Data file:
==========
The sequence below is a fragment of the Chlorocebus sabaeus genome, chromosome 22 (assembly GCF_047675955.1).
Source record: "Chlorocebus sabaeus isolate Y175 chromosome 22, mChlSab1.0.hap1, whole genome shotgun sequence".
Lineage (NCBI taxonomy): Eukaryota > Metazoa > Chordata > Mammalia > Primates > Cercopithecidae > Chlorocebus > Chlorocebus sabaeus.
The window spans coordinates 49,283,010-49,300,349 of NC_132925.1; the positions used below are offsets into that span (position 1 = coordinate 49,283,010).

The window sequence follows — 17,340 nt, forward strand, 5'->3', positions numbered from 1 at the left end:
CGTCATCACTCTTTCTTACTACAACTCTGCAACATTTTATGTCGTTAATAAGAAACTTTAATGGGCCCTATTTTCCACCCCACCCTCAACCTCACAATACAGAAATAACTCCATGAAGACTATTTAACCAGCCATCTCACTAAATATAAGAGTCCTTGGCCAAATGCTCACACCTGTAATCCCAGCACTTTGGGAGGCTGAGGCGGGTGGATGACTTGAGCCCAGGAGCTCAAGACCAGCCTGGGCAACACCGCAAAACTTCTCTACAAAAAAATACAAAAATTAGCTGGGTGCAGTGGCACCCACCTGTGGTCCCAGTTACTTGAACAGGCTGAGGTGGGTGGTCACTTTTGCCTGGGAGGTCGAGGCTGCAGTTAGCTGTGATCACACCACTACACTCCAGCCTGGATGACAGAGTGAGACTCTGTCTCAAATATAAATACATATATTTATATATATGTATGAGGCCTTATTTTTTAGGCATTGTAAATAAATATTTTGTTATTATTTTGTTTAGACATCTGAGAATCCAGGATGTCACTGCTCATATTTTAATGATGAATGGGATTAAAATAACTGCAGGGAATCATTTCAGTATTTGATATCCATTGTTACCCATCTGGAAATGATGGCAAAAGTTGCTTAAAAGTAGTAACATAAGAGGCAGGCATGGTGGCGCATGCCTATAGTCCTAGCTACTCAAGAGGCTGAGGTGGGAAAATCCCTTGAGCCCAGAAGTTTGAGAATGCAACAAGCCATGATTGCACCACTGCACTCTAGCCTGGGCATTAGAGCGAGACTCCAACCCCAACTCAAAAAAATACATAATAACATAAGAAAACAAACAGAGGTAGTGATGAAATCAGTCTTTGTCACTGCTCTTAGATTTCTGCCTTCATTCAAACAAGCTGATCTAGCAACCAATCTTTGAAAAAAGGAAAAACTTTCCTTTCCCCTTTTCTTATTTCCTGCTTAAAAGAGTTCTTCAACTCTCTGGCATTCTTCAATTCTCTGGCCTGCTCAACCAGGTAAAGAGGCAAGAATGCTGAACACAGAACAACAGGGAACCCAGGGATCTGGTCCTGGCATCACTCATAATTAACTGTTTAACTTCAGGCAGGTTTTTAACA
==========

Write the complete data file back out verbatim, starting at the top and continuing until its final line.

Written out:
The sequence below is a fragment of the Chlorocebus sabaeus genome, chromosome 22 (assembly GCF_047675955.1).
Source record: "Chlorocebus sabaeus isolate Y175 chromosome 22, mChlSab1.0.hap1, whole genome shotgun sequence".
Lineage (NCBI taxonomy): Eukaryota > Metazoa > Chordata > Mammalia > Primates > Cercopithecidae > Chlorocebus > Chlorocebus sabaeus.
The window spans coordinates 49,283,010-49,300,349 of NC_132925.1; the positions used below are offsets into that span (position 1 = coordinate 49,283,010).

The window sequence follows — 17,340 nt, forward strand, 5'->3', positions numbered from 1 at the left end:
CGTCATCACTCTTTCTTACTACAACTCTGCAACATTTTATGTCGTTAATAAGAAACTTTAATGGGCCCTATTTTCCACCCCACCCTCAACCTCACAATACAGAAATAACTCCATGAAGACTATTTAACCAGCCATCTCACTAAATATAAGAGTCCTTGGCCAAATGCTCACACCTGTAATCCCAGCACTTTGGGAGGCTGAGGCGGGTGGATGACTTGAGCCCAGGAGCTCAAGACCAGCCTGGGCAACACCGCAAAACTTCTCTACAAAAAAATACAAAAATTAGCTGGGTGCAGTGGCACCCACCTGTGGTCCCAGTTACTTGAACAGGCTGAGGTGGGTGGTCACTTTTGCCTGGGAGGTCGAGGCTGCAGTTAGCTGTGATCACACCACTACACTCCAGCCTGGATGACAGAGTGAGACTCTGTCTCAAATATAAATACATATATTTATATATATGTATGAGGCCTTATTTTTTAGGCATTGTAAATAAATATTTTGTTATTATTTTGTTTAGACATCTGAGAATCCAGGATGTCACTGCTCATATTTTAATGATGAATGGGATTAAAATAACTGCAGGGAATCATTTCAGTATTTGATATCCATTGTTACCCATCTGGAAATGATGGCAAAAGTTGCTTAAAAGTAGTAACATAAGAGGCAGGCATGGTGGCGCATGCCTATAGTCCTAGCTACTCAAGAGGCTGAGGTGGGAAAATCCCTTGAGCCCAGAAGTTTGAGAATGCAACAAGCCATGATTGCACCACTGCACTCTAGCCTGGGCATTAGAGCGAGACTCCAACCCCAACTCAAAAAAATACATAATAACATAAGAAAACAAACAGAGGTAGTGATGAAATCAGTCTTTGTCACTGCTCTTAGATTTCTGCCTTCATTCAAACAAGCTGATCTAGCAACCAATCTTTGAAAAAAGGAAAAACTTTCCTTTCCCCTTTTCTTATTTCCTGCTTAAAAGAGTTCTTCAACTCTCTGGCATTCTTCAATTCTCTGGCCTGCTCAACCAGGTAAAGAGGCAAGAATGCTGAACACAGAACAACAGGGAACCCAGGGATCTGGTCCTGGCATCACTCATAATTAACTGTTTAACTTCAGGCAGGTTTTTAACA